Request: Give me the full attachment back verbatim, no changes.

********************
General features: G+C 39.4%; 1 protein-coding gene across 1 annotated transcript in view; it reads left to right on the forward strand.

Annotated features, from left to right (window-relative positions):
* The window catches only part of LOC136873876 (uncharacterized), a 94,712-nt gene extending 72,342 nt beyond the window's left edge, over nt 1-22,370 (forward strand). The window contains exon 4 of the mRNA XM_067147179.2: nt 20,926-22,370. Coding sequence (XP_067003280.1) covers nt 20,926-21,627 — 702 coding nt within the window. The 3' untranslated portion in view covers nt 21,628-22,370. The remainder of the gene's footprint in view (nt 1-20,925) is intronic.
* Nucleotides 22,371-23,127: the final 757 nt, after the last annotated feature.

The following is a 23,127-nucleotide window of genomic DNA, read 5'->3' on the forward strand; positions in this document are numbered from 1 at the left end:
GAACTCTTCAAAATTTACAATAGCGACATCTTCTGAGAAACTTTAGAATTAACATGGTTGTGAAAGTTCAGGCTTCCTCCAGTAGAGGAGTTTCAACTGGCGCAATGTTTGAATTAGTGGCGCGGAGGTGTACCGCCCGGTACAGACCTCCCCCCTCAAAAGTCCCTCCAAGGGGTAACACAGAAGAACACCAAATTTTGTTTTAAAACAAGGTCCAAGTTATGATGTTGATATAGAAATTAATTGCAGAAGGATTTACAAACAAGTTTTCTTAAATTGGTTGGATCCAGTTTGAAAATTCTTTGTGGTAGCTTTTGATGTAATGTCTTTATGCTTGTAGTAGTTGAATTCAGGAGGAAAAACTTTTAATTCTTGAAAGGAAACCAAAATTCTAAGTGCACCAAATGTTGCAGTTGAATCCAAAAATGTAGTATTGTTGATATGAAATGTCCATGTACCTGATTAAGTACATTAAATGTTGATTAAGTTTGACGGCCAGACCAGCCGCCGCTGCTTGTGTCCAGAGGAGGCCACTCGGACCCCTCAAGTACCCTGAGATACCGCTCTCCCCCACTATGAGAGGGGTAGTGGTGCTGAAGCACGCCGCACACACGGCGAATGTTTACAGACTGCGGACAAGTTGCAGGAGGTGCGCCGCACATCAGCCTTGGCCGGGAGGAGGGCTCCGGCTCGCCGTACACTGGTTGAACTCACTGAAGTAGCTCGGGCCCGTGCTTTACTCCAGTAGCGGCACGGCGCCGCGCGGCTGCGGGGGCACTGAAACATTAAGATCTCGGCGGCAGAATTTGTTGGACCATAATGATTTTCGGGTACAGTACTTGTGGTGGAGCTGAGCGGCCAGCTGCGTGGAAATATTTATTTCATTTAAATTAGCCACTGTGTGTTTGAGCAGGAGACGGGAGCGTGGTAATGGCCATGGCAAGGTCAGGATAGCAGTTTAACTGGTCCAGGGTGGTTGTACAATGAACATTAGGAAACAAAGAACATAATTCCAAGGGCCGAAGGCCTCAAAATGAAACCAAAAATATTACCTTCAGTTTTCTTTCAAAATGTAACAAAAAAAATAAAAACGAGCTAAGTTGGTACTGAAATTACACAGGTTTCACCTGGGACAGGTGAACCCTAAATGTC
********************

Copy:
General features: G+C 39.4%; 1 protein-coding gene across 1 annotated transcript in view; it reads left to right on the forward strand.

Annotated features, from left to right (window-relative positions):
* The window catches only part of LOC136873876 (uncharacterized), a 94,712-nt gene extending 72,342 nt beyond the window's left edge, over nt 1-22,370 (forward strand). The window contains exon 4 of the mRNA XM_067147179.2: nt 20,926-22,370. Coding sequence (XP_067003280.1) covers nt 20,926-21,627 — 702 coding nt within the window. The 3' untranslated portion in view covers nt 21,628-22,370. The remainder of the gene's footprint in view (nt 1-20,925) is intronic.
* Nucleotides 22,371-23,127: the final 757 nt, after the last annotated feature.

The following is a 23,127-nucleotide window of genomic DNA, read 5'->3' on the forward strand; positions in this document are numbered from 1 at the left end:
GAACTCTTCAAAATTTACAATAGCGACATCTTCTGAGAAACTTTAGAATTAACATGGTTGTGAAAGTTCAGGCTTCCTCCAGTAGAGGAGTTTCAACTGGCGCAATGTTTGAATTAGTGGCGCGGAGGTGTACCGCCCGGTACAGACCTCCCCCCTCAAAAGTCCCTCCAAGGGGTAACACAGAAGAACACCAAATTTTGTTTTAAAACAAGGTCCAAGTTATGATGTTGATATAGAAATTAATTGCAGAAGGATTTACAAACAAGTTTTCTTAAATTGGTTGGATCCAGTTTGAAAATTCTTTGTGGTAGCTTTTGATGTAATGTCTTTATGCTTGTAGTAGTTGAATTCAGGAGGAAAAACTTTTAATTCTTGAAAGGAAACCAAAATTCTAAGTGCACCAAATGTTGCAGTTGAATCCAAAAATGTAGTATTGTTGATATGAAATGTCCATGTACCTGATTAAGTACATTAAATGTTGATTAAGTTTGACGGCCAGACCAGCCGCCGCTGCTTGTGTCCAGAGGAGGCCACTCGGACCCCTCAAGTACCCTGAGATACCGCTCTCCCCCACTATGAGAGGGGTAGTGGTGCTGAAGCACGCCGCACACACGGCGAATGTTTACAGACTGCGGACAAGTTGCAGGAGGTGCGCCGCACATCAGCCTTGGCCGGGAGGAGGGCTCCGGCTCGCCGTACACTGGTTGAACTCACTGAAGTAGCTCGGGCCCGTGCTTTACTCCAGTAGCGGCACGGCGCCGCGCGGCTGCGGGGGCACTGAAACATTAAGATCTCGGCGGCAGAATTTGTTGGACCATAATGATTTTCGGGTACAGTACTTGTGGTGGAGCTGAGCGGCCAGCTGCGTGGAAATATTTATTTCATTTAAATTAGCCACTGTGTGTTTGAGCAGGAGACGGGAGCGTGGTAATGGCCATGGCAAGGTCAGGATAGCAGTTTAACTGGTCCAGGGTGGTTGTACAATGAACATTAGGAAACAAAGAACATAATTCCAAGGGCCGAAGGCCTCAAAATGAAACCAAAAATATTACCTTCAGTTTTCTTTCAAAATGTAACAAAAAAAATAAAAACGAGCTAAGTTGGTACTGAAATTACACAGGTTTCACCTGGGACAGGTGAACCCTAAATGTC